The museum is opening an exhibit on the 1960s on Feb. 8, 2021. Life in 1960s America was one of change from the post-World War era. The decade brought a new type of music, politics, business and social life.

The Civil Rights Movement and the war in Vietnam brought people to the streets in protest. Women’s role in society was expanding, and the result was broader job opportunities.

America’s youth were looking and thinking differently about mainstream ideas and ways. New bands like the Beatles, Rolling Stones, and the Mamas and the Papas emerged with a different sound and look. Protest-song artists, like Joan Baez and Bob Dylan, wrote lyrics that had a social meaning directed at social change.

With Christmas 2020 now in the past, let’s take a look at Christmases in the 1960s and how they were influenced by these changes. While in most homes you would have heard the famous “White Christmas” and “Jingle Bells,” you also might have heard “Rocking Around the Christmas Tree,” “Jingle Bell Rock,” or “A Holly, Jolly Christmas.”

While old ornaments were still hung on a live tree, the aluminum tree with its companion color wheel was taking over. New products and toys were also appearing on the market. Mattel introduced Barbie in 1959 to show little girls that they could be anything they wanted to be. Ken, her boyfriend, followed in 1961. There was a huge explosion of demand for the new doll and its accessories.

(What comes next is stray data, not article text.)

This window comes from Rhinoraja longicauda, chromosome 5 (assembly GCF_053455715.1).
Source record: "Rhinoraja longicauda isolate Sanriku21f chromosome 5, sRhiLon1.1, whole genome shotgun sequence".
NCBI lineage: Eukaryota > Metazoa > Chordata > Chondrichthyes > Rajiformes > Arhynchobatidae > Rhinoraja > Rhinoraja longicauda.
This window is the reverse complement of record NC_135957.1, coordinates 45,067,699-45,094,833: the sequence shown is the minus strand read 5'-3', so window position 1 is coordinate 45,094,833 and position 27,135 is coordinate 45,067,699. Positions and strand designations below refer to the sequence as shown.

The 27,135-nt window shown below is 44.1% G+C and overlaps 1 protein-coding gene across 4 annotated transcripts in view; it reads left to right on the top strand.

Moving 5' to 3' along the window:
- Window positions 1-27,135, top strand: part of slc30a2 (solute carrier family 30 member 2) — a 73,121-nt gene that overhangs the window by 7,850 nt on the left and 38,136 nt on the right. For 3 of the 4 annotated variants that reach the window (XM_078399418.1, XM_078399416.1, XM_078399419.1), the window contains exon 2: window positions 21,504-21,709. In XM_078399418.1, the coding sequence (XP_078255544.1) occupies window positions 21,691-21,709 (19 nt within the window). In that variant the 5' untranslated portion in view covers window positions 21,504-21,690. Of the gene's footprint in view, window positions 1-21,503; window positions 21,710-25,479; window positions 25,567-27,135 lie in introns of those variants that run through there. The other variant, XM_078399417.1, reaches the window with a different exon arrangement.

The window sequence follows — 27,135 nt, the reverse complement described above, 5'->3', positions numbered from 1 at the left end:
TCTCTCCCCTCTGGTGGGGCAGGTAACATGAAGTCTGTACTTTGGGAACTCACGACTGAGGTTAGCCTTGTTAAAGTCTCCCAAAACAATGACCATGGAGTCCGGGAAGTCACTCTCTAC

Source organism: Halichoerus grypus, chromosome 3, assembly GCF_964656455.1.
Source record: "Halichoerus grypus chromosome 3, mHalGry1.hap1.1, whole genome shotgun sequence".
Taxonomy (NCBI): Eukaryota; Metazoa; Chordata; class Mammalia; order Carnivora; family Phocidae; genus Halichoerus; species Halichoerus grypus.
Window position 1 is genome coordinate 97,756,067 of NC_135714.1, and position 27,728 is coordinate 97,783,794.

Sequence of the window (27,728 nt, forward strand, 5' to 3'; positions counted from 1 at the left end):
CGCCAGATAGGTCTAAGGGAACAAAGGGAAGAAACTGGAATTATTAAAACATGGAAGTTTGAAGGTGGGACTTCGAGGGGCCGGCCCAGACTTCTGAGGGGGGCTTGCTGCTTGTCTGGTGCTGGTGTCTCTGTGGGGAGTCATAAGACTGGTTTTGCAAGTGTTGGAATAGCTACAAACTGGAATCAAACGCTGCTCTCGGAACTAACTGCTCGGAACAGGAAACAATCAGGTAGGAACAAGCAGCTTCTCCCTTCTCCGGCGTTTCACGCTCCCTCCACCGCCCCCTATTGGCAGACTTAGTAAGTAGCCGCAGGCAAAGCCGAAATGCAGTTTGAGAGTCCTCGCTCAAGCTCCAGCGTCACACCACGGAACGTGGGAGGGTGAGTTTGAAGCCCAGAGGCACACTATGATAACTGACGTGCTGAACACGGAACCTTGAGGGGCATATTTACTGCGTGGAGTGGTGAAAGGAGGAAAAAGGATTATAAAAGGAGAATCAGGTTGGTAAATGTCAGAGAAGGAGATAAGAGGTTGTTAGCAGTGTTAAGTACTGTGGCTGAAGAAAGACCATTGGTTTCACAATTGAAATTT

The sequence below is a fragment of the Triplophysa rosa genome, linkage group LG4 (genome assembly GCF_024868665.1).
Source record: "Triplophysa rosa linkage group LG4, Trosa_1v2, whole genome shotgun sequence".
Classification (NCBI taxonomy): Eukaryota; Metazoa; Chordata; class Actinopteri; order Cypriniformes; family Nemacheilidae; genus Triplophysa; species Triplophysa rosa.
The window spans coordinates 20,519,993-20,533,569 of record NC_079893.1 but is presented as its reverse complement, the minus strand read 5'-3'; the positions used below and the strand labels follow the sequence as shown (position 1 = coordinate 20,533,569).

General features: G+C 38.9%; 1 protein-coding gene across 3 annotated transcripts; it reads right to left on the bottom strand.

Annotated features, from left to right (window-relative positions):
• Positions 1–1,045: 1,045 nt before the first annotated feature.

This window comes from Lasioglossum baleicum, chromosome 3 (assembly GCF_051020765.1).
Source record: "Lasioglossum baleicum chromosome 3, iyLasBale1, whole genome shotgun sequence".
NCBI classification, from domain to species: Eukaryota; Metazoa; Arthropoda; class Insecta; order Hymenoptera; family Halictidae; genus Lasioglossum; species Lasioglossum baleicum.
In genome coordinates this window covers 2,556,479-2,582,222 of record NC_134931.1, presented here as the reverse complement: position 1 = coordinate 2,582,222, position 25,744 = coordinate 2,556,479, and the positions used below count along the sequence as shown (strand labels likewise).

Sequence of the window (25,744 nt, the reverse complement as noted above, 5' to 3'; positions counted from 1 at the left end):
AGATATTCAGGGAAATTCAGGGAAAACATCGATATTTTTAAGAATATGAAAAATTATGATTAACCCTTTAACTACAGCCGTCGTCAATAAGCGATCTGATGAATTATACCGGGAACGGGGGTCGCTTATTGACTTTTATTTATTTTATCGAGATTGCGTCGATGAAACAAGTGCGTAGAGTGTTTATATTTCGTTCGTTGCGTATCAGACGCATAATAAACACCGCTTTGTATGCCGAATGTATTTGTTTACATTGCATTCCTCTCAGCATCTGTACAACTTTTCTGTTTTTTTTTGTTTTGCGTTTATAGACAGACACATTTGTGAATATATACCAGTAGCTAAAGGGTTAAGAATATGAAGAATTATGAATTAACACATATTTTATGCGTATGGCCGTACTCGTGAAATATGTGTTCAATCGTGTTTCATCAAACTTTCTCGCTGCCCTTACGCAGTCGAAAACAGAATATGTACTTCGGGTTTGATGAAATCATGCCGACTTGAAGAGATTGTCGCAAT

Hasbro brought in G.I. Joe, marking the beginning of action figures.

The younger girls were requesting Chatty Cathy, Thumbelina, Shirley Temple, and ballerina dolls. Girls also wished for an Easy-bake oven or Suzy Homemaker miniature appliances. Other popular toys were See ‘n Say, Lite-Brite, View Master, Lego sets, Twister, Operation, Mousetrap, and pull-toys.


Hot Wheels were produced in 1968, as the first American-made die-cast car. First off the line was a Chevrolet Camaro which was wildly popular. Fisher-Price’s line of educational toys included the Farm Set and the Little People Sets.

Decorations found in American homes included Pixie or Knee-hugger elves on shelves, trees, and packages. Shinny Brite was still a popular ornament-maker who added plastic and wood to its ornaments.

Artificial trees were produced, allowing little mess. They also could be used year after year. This was appealing to many families; so much so, artificial trees have continued to rise in popularity as companies produce life-like branches.

Lights on the tree were large colored-glass bulbs strung together so that if one went out they all went out. Many dads spent hours untangling the cords. By the end of the 1960s strands of multi-colored and white miniature lights were available.

Gifts from Santa were often left unwrapped and displayed underneath the tree. Children could see right away if Santa brought them the coveted doll house, doll, firetruck or teddy bear. Mom would get a toaster, hairdryer or pajamas. Popular gifts for dad were ties and socks, a practice that continues today.

I hope your memories of Christmases past are happy memories.

Charlotte Patterson is education curator at Museum of the Albemarle.